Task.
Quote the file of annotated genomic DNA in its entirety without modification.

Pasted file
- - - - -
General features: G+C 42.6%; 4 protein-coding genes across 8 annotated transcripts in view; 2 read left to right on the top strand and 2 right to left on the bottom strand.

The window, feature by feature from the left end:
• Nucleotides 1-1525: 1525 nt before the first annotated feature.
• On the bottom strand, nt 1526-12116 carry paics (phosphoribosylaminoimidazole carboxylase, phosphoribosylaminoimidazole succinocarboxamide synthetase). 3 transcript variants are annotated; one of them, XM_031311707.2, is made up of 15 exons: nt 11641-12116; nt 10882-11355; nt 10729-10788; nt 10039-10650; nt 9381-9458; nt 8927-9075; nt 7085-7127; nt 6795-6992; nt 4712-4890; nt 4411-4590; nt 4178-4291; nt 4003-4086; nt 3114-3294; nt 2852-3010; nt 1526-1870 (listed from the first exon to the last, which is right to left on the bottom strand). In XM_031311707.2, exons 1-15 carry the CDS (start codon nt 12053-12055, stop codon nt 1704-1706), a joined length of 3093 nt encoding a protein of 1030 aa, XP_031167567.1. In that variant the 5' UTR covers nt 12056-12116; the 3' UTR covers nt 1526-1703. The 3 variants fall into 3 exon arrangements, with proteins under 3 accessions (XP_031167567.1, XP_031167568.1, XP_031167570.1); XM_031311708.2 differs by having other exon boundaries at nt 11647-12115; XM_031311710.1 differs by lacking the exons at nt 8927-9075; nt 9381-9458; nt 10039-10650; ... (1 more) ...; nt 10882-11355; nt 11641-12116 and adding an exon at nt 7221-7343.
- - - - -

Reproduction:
General features: G+C 42.6%; 4 protein-coding genes across 8 annotated transcripts in view; 2 read left to right on the top strand and 2 right to left on the bottom strand.

The window, feature by feature from the left end:
• Nucleotides 1-1525: 1525 nt before the first annotated feature.
• On the bottom strand, nt 1526-12116 carry paics (phosphoribosylaminoimidazole carboxylase, phosphoribosylaminoimidazole succinocarboxamide synthetase). 3 transcript variants are annotated; one of them, XM_031311707.2, is made up of 15 exons: nt 11641-12116; nt 10882-11355; nt 10729-10788; nt 10039-10650; nt 9381-9458; nt 8927-9075; nt 7085-7127; nt 6795-6992; nt 4712-4890; nt 4411-4590; nt 4178-4291; nt 4003-4086; nt 3114-3294; nt 2852-3010; nt 1526-1870 (listed from the first exon to the last, which is right to left on the bottom strand). In XM_031311707.2, exons 1-15 carry the CDS (start codon nt 12053-12055, stop codon nt 1704-1706), a joined length of 3093 nt encoding a protein of 1030 aa, XP_031167567.1. In that variant the 5' UTR covers nt 12056-12116; the 3' UTR covers nt 1526-1703. The 3 variants fall into 3 exon arrangements, with proteins under 3 accessions (XP_031167567.1, XP_031167568.1, XP_031167570.1); XM_031311708.2 differs by having other exon boundaries at nt 11647-12115; XM_031311710.1 differs by lacking the exons at nt 8927-9075; nt 9381-9458; nt 10039-10650; ... (1 more) ...; nt 10882-11355; nt 11641-12116 and adding an exon at nt 7221-7343.